A Call to Action for Presidential Candidates on the Addictions Crisis
Americans are dying from addictions at alarming rates.
The 2016 Presidential candidates have begun to talk about addressing addictions, but what are the specific policies and priorities they can put forth or support that will actually turn the corner on our nation’s addiction crisis?
Here are the problems we face and the proposed solutions we expect from the next President.
Problem: Effective treatment isn’t available in all communities.
Solution: Like any health condition, all levels of care must be accessible to those in need in every community including prevention, intervention, appropriate levels of treatment and recovery support services.
- Continue full funding for the Substance Abuse Prevention and Treatment Block Grant to preserve the critical safety-net for people and services not covered by other insurance.
- Ensure access to a full and robust benefit for addictions by Medicare, Medicaid and all commercial insurers (through parity enforcement), including the use of FDA-approved medications.
- Bring the Excellence Act to every state to ensure comprehensive, quality integrated addictions care is available for all Americans.
Problem: Addiction to opioids including heroin is the fastest growing drug problem and drug overdose deaths now are now greater than the deaths attributed to motor vehicle accidents, homicides and suicides.
Solution: A comprehensive approach must be supported and funded to reduce the negative impact of these and other drugs on individuals, families and communities.
- Require appropriate education and stricter oversight on opioid use for prescribers and patients.
- Support the Comprehensive Addictions and Recovery Act (CARA), which includes evidence-based strategies and funding to address opioid and other drug problems through prevention, treatment and the criminal justice system.
- Ensure access to age-appropriate quality treatment including all FDA-approved medications.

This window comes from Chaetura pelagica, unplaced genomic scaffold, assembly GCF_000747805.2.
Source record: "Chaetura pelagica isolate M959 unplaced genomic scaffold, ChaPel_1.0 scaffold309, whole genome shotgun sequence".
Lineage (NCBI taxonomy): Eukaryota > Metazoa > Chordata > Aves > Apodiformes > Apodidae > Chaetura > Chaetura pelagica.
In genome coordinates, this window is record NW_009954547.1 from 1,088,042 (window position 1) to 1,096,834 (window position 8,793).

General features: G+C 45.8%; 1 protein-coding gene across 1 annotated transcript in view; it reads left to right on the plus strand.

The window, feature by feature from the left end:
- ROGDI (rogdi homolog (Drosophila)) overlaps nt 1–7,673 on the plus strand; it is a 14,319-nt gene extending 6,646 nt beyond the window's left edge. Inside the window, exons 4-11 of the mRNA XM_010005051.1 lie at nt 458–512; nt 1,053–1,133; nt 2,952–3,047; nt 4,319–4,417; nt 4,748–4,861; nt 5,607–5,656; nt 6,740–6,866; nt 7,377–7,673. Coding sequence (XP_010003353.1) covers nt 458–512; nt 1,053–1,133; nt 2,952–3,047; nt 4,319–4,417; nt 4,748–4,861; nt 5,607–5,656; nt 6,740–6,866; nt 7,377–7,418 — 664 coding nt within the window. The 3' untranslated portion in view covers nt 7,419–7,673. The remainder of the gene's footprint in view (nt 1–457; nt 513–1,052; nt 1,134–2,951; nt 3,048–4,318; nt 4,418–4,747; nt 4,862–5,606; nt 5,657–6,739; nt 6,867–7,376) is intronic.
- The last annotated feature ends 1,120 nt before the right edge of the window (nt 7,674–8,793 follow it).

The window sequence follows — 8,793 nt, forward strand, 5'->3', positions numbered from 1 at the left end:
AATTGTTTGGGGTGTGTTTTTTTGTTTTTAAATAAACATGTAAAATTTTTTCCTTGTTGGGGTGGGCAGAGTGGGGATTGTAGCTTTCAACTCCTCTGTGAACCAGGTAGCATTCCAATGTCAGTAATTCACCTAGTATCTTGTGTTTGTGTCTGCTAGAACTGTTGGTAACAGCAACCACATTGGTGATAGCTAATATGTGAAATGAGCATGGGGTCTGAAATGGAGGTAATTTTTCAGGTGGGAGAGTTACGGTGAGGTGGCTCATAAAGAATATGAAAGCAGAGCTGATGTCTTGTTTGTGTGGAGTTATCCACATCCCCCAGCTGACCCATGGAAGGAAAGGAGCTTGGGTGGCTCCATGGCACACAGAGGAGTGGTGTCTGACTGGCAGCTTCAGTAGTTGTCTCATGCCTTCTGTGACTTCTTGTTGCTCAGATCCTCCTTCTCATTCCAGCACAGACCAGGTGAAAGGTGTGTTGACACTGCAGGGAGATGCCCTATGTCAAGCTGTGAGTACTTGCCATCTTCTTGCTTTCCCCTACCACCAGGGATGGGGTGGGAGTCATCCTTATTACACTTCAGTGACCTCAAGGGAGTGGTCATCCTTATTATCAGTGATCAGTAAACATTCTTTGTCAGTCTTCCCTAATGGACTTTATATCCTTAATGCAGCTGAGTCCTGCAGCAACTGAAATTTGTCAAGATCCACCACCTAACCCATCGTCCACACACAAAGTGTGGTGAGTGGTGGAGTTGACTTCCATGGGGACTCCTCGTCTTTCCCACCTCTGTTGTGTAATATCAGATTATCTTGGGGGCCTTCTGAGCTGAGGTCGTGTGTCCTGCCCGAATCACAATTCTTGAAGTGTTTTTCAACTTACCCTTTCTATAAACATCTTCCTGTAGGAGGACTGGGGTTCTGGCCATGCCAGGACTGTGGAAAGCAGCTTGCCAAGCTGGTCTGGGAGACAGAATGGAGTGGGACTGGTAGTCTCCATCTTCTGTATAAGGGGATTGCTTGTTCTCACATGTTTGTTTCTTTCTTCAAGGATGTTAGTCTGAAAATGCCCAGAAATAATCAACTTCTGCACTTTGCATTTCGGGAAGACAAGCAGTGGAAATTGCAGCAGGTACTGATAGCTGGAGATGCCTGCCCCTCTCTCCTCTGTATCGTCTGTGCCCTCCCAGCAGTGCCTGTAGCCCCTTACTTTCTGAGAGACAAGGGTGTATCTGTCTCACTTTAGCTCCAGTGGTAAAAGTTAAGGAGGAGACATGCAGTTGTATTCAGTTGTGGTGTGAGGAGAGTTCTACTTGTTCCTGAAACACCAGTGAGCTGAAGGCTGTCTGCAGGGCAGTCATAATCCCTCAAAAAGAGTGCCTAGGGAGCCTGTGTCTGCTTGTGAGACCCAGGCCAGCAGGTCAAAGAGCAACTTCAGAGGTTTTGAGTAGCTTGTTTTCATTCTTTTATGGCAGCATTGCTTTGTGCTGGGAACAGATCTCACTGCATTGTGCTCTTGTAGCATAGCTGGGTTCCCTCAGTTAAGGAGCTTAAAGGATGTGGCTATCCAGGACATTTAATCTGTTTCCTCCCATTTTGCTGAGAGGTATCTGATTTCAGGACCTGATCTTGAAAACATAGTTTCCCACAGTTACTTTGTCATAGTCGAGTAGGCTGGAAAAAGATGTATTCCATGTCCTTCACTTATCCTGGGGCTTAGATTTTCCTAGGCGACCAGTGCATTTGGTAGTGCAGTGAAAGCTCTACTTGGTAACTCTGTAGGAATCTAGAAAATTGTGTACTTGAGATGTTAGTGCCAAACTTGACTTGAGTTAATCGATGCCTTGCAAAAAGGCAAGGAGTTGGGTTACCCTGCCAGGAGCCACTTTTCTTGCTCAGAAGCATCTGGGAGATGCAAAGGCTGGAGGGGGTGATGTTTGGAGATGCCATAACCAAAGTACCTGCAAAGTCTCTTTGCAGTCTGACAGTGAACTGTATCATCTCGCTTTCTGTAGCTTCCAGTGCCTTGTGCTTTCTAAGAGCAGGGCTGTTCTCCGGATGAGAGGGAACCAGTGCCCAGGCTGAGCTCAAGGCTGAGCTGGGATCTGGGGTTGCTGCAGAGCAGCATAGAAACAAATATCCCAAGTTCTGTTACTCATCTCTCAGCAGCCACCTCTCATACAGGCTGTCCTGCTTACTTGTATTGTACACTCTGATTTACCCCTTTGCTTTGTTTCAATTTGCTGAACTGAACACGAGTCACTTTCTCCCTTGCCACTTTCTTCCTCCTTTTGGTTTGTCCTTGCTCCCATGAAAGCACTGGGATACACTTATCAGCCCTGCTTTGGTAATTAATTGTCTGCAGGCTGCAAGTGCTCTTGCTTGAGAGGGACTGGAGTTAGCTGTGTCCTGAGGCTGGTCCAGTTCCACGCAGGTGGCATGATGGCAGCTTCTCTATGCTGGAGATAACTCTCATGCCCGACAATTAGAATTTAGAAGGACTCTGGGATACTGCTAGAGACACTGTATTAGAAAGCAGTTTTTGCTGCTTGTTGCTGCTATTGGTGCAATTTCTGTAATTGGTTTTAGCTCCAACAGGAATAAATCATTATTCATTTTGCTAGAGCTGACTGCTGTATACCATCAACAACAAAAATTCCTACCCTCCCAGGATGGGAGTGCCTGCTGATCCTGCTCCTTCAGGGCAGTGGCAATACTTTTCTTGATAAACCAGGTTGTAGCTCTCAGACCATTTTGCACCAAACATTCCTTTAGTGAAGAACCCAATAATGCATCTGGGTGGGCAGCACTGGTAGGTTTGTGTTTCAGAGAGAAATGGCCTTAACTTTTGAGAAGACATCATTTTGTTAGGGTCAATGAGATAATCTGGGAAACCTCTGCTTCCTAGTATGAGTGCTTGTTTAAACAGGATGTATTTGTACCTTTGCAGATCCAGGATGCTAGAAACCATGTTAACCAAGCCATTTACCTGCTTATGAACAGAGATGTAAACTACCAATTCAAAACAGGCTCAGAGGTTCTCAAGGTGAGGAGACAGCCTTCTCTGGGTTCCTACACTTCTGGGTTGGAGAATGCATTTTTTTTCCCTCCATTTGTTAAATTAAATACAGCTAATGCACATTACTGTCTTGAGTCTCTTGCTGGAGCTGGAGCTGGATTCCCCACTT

- Increase funding for and access to naloxone to prevent deaths from overdose in emergency situations and require referral to treatment strategies for those patients treated in health and/or law enforcement settings.
- With alcohol as the number one drug of choice and leading cause of drug-related problems, national strategies (including from ONDCP, SAMHSA, CDC) must also include the reduction of alcohol abuse and addiction.
Problem: Children, adolescents and young adults receive mixed messages about substance use and very few receive evidence-based prevention services.
Solution: A President who recognizes the value of investing in evidence-based prevention efforts to stop harmful use and addictions from developing. Opioid addiction may be the driver for high rates of overdose deaths, but evidence-based prevention programs address the roots of all types of substance addiction – whether opioids, alcohol or synthetics are the drug of choice.
- Increase federal funding for community-based prevention efforts; school-based programs and strategies to reduce binge drinking on high school and college campuses, reduce other risky behaviors and support healthy and safe decisions.
- Increase alcohol taxes as a proven strategy to reduce the harmful overuse of alcohol.
- Increase education efforts on the dangers of marijuana use on developing brains and enforcement strategies to prevent underage access to marijuana.
Problem: People with nonviolent drug charges and convictions are overburdening the criminal justice system.
Solution: Stem the tide of people coming in and ensure appropriate supports are accessible to people upon release from incarceration to prevent recidivism.
- Continue leadership at ONDCP that focuses on prevention and treatment and other demand reduction strategies.
- Incentivize and support the establishment of more drug courts in communities across the US diverting nonviolent offenders to treatment instead of prison.
- Ensure supports are available to those on parole or released from incarceration including health benefits, employment support and housing options to help with the transition to community and civilian life.
- Support the “ban the box” initiative so that employers consider a job candidate’s qualifications first instead of the stigma of a conviction record.